By Aby Jose Koilparambil
(Reuters) -British housebuilder Taylor Wimpey Plc is considering job cuts to keep a lid on costs and will build fewer homes in 2023 than last year as the industry faces sluggish demand.
The company's actions provide more evidence of a slowdown in the UK housing market, partly in response to a spike in mortgage rates and lower loan availability. Uncertainty over UK interest rates and the impact of high inflation have added to the pressures.
Rival Persimmon has already flagged the tough market conditions in the fourth quarter, and is offering new customers incentives to try to revive demand for homes. Barratt has also said it would build fewer houses in its current fiscal year than last.
Taylor Wimpey said on Friday it was aiming for annualised savings of around 20 million pounds and cost-cutting efforts would involve lay-offs. The company did not specify the number of potential job cuts.
Homebuilders' margins have come under pressure as British house prices slid the most since the 2008 global financial crisis, after a strong showing during the pandemic, while soaring energy prices have pushed up construction costs.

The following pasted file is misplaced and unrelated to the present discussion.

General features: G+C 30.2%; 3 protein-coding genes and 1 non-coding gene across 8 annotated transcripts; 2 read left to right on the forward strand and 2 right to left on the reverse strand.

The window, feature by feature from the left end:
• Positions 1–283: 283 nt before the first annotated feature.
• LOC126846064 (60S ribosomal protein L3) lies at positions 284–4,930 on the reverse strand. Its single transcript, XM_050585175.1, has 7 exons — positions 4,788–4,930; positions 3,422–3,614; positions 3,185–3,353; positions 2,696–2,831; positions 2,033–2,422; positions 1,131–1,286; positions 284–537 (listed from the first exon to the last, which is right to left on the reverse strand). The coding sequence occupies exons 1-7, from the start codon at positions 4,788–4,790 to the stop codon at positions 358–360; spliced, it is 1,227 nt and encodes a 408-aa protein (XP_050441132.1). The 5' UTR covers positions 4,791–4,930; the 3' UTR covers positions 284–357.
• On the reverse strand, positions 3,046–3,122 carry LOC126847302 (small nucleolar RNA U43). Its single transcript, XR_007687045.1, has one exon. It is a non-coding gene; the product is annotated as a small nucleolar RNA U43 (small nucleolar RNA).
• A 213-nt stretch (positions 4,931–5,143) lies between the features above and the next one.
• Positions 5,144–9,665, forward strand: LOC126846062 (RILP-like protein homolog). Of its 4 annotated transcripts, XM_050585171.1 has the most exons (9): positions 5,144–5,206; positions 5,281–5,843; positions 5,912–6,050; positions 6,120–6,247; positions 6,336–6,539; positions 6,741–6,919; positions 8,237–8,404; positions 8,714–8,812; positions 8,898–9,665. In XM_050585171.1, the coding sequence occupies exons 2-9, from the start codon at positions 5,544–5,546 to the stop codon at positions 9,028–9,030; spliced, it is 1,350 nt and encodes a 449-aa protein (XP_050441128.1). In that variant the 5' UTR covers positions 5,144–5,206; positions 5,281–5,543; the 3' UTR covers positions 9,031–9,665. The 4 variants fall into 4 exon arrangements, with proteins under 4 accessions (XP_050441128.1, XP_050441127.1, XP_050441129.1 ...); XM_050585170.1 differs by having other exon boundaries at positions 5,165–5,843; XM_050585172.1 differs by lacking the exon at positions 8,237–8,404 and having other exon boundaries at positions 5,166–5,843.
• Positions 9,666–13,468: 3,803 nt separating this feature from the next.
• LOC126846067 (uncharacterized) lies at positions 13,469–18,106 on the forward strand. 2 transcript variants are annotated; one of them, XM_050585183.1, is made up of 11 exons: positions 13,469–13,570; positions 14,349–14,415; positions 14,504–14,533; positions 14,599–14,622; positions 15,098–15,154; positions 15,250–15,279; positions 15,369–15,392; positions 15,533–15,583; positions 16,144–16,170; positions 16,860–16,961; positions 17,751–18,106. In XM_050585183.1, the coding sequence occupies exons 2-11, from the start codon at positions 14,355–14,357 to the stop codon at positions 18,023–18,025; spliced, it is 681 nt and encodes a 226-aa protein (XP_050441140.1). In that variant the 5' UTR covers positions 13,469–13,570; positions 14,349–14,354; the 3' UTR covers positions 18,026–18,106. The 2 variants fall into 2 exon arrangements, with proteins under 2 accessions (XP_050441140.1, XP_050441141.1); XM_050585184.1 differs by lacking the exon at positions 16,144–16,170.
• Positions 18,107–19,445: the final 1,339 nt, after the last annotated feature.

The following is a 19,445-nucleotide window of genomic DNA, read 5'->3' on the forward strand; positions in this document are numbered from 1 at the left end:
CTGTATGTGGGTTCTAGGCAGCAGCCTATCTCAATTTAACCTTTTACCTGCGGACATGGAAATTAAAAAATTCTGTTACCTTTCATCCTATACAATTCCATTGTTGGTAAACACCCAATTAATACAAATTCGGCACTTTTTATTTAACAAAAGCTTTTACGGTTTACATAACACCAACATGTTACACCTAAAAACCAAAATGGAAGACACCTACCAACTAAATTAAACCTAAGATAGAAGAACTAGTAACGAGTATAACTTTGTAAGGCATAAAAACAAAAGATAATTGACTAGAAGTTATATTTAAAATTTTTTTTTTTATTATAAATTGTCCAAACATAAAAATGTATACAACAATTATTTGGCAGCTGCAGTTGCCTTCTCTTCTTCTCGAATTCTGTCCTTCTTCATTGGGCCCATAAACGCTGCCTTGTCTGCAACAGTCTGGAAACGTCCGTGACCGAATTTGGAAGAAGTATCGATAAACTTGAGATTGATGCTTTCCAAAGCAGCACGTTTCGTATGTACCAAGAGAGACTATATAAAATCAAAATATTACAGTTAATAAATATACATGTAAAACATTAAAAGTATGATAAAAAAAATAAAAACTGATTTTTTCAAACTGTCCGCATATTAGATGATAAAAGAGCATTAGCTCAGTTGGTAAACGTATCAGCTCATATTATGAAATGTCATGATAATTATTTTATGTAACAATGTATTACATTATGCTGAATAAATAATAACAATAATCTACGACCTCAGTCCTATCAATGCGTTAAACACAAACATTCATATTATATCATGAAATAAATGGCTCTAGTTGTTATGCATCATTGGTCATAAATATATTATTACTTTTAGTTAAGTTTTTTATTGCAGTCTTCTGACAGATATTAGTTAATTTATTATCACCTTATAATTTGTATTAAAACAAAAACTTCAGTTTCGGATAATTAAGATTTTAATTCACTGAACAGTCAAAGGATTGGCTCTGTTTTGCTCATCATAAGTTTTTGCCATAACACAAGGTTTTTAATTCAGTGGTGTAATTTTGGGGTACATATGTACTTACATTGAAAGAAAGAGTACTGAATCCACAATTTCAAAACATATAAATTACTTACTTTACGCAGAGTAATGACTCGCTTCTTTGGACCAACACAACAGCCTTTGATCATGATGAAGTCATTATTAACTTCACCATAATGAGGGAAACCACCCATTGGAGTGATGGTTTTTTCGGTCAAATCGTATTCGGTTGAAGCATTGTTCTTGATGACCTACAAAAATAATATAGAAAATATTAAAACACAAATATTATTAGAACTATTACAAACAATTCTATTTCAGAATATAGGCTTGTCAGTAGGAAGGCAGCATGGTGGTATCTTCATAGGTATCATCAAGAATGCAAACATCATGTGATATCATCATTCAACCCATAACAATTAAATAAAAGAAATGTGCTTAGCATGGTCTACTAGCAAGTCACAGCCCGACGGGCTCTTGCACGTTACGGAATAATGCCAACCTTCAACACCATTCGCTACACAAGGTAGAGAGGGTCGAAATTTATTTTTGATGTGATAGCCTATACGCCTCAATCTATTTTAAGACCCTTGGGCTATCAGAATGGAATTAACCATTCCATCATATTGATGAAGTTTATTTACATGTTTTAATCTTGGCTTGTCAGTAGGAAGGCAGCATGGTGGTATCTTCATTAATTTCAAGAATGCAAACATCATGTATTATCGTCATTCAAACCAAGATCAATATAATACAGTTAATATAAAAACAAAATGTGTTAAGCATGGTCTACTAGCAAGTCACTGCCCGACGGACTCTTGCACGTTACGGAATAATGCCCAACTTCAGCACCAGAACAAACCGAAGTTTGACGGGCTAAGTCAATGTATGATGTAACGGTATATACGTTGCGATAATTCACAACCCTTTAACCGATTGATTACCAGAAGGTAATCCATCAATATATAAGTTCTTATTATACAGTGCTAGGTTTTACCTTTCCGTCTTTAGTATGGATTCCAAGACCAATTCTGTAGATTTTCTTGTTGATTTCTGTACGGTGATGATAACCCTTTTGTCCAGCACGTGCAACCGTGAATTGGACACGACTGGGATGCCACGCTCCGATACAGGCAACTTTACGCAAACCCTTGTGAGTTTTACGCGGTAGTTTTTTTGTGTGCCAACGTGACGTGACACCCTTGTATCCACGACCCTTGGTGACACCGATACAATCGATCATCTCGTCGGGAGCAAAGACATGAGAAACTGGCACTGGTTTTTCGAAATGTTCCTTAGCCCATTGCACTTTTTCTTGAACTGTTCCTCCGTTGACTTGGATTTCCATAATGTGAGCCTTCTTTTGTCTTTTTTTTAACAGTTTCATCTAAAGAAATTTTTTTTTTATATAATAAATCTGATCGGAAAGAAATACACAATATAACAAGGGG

Taylor Wimpey said its weekly net private bookings rate dropped to 0.68 homes per outlet for the year ended Dec. 31, compared with 0.91 units a year ago.
The FTSE 100 company said its year-end order book - a key measure in gauging short-term sales performance - excluding joint ventures stood at 1.94 billion pounds, compared with 2.55 billion pounds a year earlier.
"While the outlook might be deteriorating, Taylor Wimpey can consider the job done in 2022, despite the economic wobbles which followed the disastrous mini-budget in September," Richard Hunter, head of markets at interactive investor, said in a note, referring to former prime minister Liz Truss's budget that caused turmoil in the mortgage market.
Taylor Wimpey said it expected annual operating profit to come in line with company-compiled consensus of about 921 million pounds ($1.12 billion), close to market estimates it gave in November.
The company, which also has a minor presence in Spain, said it built 14,154 homes in Britain, including joint ventures, in 2022, in line with its production outlook and "broadly similar" to 14,087 units a year ago.
($1 = 0.8201 pounds)
(Reporting by Aby Jose Koilparambil in Bengaluru; Editing by Sherry Jacob-Phillips and Jane Merriman)